For immediate release
Johannesburg, 19 April 2022
Beyond lab work: saluting veterinary technologists for the vital role they play in ensuring animal health
Even though only a small cohort of students can train as veterinarians in South Africa every year, the world of the veterinary and para-veterinary professions is so rich and broad that there are several other career paths that young people interested in animal health can pursue – one of which is becoming a veterinary technologist.
The South African Veterinary Council (SAVC) is shining a spotlight on this para-veterinary profession on South Africa’s dedicated Veterinary Technologist Day, 23 April 2022.
According to the South African Association of Veterinary Technologists (SAAVT), veterinary technologists are trained to perform veterinary laboratory work in diagnostic laboratories, research facilities and vaccine production facilities. They work in disciplines such as virology, bacteriology, serology, biochemistry (chemical pathology), histopathology, parasitology and molecular biology.
They apply sophisticated technology and laboratory techniques to analyse samples of animal origin to assist with the diagnosis, prevention, control, treatment and rehabilitation of illness and disease in animals.
These para-veterinary professionals are a key link in the veterinary diagnosis and research chain, and make an important contribution to the health and well-being of animals.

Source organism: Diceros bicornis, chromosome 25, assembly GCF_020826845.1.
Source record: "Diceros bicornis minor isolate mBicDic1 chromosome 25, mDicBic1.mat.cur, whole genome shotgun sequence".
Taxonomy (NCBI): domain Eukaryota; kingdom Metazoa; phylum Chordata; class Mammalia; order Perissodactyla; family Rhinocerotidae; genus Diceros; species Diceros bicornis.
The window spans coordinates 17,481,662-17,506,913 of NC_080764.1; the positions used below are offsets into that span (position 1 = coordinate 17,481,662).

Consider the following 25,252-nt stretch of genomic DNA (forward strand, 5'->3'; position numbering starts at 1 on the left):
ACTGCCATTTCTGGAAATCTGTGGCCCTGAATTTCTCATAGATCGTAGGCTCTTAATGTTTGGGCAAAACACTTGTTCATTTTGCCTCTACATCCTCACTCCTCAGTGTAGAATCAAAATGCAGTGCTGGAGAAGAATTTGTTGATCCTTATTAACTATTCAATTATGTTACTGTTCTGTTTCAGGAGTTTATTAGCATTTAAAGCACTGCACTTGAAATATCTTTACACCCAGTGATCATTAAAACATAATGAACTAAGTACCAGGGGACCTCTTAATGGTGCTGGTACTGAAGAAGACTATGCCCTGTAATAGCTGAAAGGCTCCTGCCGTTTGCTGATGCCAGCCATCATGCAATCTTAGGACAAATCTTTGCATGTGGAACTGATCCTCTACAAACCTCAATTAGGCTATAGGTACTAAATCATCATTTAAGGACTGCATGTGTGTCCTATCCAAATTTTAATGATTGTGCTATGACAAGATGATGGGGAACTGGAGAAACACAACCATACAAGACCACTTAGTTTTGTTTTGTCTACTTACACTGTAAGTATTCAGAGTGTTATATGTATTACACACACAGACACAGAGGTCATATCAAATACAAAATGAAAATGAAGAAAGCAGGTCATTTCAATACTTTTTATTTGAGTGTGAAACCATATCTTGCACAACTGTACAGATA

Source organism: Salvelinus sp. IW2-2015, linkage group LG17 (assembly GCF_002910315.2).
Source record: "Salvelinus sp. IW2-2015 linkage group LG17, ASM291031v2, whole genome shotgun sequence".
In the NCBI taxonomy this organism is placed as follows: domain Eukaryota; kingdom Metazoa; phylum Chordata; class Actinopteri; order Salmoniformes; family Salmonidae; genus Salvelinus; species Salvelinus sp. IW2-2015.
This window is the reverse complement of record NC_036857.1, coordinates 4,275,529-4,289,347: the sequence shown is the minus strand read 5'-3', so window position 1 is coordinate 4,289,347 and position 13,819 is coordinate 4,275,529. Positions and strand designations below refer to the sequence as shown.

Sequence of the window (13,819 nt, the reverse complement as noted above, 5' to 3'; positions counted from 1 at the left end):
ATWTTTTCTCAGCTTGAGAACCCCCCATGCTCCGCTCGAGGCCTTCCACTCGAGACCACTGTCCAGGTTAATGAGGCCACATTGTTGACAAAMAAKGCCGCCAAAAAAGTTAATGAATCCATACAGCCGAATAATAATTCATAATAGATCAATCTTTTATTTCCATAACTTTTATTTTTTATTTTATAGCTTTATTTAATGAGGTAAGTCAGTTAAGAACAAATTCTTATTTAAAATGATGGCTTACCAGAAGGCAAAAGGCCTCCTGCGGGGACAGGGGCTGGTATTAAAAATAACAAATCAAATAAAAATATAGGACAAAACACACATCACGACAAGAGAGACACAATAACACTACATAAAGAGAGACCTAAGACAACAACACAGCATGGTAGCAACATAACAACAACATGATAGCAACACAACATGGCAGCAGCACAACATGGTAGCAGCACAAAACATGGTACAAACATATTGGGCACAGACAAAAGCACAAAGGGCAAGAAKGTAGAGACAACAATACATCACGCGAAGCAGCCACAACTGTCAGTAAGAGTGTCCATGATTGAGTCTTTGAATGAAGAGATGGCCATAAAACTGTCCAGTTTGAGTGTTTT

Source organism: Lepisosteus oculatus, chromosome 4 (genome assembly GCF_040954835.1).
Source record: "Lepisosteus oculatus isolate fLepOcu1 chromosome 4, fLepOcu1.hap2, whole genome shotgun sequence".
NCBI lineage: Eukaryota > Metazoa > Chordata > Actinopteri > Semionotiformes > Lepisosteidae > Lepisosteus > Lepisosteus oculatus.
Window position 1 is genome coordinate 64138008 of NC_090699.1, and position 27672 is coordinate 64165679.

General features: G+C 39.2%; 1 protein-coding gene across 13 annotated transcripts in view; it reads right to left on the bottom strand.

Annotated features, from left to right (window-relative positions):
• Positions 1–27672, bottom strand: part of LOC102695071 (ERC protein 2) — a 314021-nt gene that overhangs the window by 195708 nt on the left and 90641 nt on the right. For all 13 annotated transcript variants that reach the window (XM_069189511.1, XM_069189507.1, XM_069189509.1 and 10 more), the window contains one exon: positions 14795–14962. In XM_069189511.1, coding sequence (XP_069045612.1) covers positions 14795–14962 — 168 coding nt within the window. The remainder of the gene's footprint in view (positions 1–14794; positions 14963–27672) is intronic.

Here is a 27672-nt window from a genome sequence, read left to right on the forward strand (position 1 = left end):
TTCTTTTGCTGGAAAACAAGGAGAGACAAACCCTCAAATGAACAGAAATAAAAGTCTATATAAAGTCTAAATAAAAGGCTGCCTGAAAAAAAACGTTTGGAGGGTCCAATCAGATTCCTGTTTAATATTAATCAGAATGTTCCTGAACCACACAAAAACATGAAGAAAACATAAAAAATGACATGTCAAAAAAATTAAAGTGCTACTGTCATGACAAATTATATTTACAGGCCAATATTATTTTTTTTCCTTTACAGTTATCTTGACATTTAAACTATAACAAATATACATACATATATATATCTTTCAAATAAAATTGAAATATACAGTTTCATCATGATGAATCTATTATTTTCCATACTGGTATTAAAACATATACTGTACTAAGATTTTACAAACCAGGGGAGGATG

It is a responsibility that vet techs, as they are known, do not take lightly. As Tshwane University of Technology (TUT) veterinary technology student Nyiko Nukeri says, after a semester of intensive training in the institution’s veterinary skills laboratory, “It taught me just how important it is to work accurately, since an animal’s life might be in your hands.”
The good news for pet and animal lovers who would dearly love to work in the animal healthcare industry is that TUT offers a new four-year degree – the Bachelor of Health Science (BHSc) in Veterinary Technology – that recently replaced its National Diploma in Veterinary Technology. Graduates can also go on to complete a master’s degree (MHSc in Veterinary Technology) and a doctorate (PhD in Science).
To be considered for the programme, candidates need a National Senior Certificate with a bachelor’s degree endorsement and an admission point score of at least 24 (excluding Life Orientation). Applicants must have achieved at least 50% for English (home language or first additional language), Mathematics or Technical Mathematics, Physical Science or Technical Science, and Life Sciences or Agricultural Science.
Once they have graduated, veterinary technologists, like other animal health professionals, must register with the SAVC in order to practise in South Africa. This is so that the SAVC can exercise its oversight function and ensure the highest standards of professional excellence are upheld.